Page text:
Global Correspondents, Semester Abroad Copenhagen, I Will Miss You

December 20, 2022
By Sharon Luo, Wharton '23

Copenhagen Business School, Denmark

Sharon is one of the Semester Abroad Global Correspondents writing and sharing her experience abroad during the Fall 2022 semester. Follow along with the group of correspondents on our blog and look out for their images on the @pennabroad Instagram feed.

As I’m typing this, it’s hard to believe my stay in Denmark is almost over. I still remember feeling overwhelmed and giddy about the prospect of living and studying in a new country 3,900 miles away from home. After settling in Copenhagen, it took me weeks to become comfortable in my new environment. And now, it’s time to say goodbye? 

When I decided to study abroad at Copenhagen Business School (CBS), people around me commented on how exciting and unique this experience would be. They were right! Despite a few bumps in the road, these past four months have been filled with countless moments of joy, and I will absolutely treasure my memories from this exchange program. 

In just a semester, Copenhagen taught me what it means to “live life to the fullest.” From meeting people from around the world and traveling all over Europe, my experiences transformed me into a more carefree and cultured person. I’m most grateful for the friends I made – from Australia, Canada, Europe, and different parts of America – and the stories they shared. They opened my eyes to new ideas and perspectives. Our diverse backgrounds paved the way for entertaining conversations, and I even picked up a few slang words in the process! Don’t be surprised if I start saying “keen” anytime soon… 

Something else I learned from this exchange is the difference between the Danish way of life and the American way. On the surface, Copenhagen could pass for a tranquil, mid-sized American city. After all, most Danes speak fluent English, and the modern business school at Solbjerg Plads doesn’t look too different from the Wharton Academic Research Building.  

However, what stood out to me was the high trust and independence in Danish society. For example, at CBS, there are no attendance policies. On the metro, there are no turnstiles – individuals tap their Rejsekort in and out on their own. And the craziest thing I noticed? On the streets, there’s rarely litter anywhere! Even after living here for almost half a year, I’m still amazed at the Danes' confidence in everyone doing the right thing. Combining that with a strong focus on welfare, a relaxed atmosphere, and hygge (pronounced “hoo-gah”) – which stands for “coziness” – creates the Danish way of living. This laid-back lifestyle is something I've grown to appreciate and admire, especially in contrast to the hectic and high-energy environment at Penn.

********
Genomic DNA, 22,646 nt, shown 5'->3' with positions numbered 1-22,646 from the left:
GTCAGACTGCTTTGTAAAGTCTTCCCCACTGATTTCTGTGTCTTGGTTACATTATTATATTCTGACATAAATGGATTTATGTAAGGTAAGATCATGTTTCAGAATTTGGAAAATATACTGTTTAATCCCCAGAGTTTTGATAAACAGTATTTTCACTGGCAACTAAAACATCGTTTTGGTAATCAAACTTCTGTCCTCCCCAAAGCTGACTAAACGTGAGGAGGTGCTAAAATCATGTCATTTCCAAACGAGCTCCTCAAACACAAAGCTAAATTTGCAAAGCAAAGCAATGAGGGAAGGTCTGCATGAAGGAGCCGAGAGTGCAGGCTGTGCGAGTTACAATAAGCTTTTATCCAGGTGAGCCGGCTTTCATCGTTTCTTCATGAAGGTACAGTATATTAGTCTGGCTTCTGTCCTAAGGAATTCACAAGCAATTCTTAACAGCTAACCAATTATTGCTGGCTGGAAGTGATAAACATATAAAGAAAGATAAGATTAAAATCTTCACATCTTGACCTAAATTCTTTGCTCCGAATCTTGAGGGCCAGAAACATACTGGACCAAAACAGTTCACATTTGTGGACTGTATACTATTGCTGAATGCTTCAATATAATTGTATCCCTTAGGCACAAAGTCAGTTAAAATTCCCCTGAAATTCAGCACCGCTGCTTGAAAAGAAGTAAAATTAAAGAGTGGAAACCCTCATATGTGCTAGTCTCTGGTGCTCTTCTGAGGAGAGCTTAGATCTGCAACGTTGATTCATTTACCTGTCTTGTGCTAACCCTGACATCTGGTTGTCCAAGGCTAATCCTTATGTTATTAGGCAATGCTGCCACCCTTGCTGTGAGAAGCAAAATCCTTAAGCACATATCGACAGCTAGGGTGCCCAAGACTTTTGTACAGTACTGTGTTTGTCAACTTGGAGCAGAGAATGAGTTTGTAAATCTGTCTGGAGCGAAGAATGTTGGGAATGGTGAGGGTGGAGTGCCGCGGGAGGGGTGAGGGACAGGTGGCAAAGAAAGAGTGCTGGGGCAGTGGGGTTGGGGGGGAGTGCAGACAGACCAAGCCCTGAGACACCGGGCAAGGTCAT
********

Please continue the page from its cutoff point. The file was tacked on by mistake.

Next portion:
Thinking about leaving Copenhagen reminds me of several mundane moments from this semester that might never occur again – or at least for a while. Some fond recollections include: eating cinnamon buns at the CBS cafeteria between classes, visiting Tivoli on Halloween, practicing my Danish monologue for three hours in the Dalgas Have study lounge, witnessing the 3:37pm sunset from the Glyptoteket art museum rooftop, cheering for Denmark in the World Cup, and strolling past the yellow Frederiksberg Palace every time I take a walk in the park literally in my backyard. These small slices of life, preserved in my memory, combine to form the jigsaw puzzle I call "study abroad.” 

Copenhagen, I will miss you. It’s been a good ride with a healthy dose of adventure, but as they say, all good things must come to an end. However, I will be back someday. Hej hej... for now. 

Street and buildings in Copenhagen
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The Semester Abroad (SA) program offers undergraduate students the opportunity to study in a new global community through extended study for a semester or year. Penn Abroad partners with top institutions around the globe and collaborates with Penn’s undergraduate schools to offer programs for students across academic disciplines.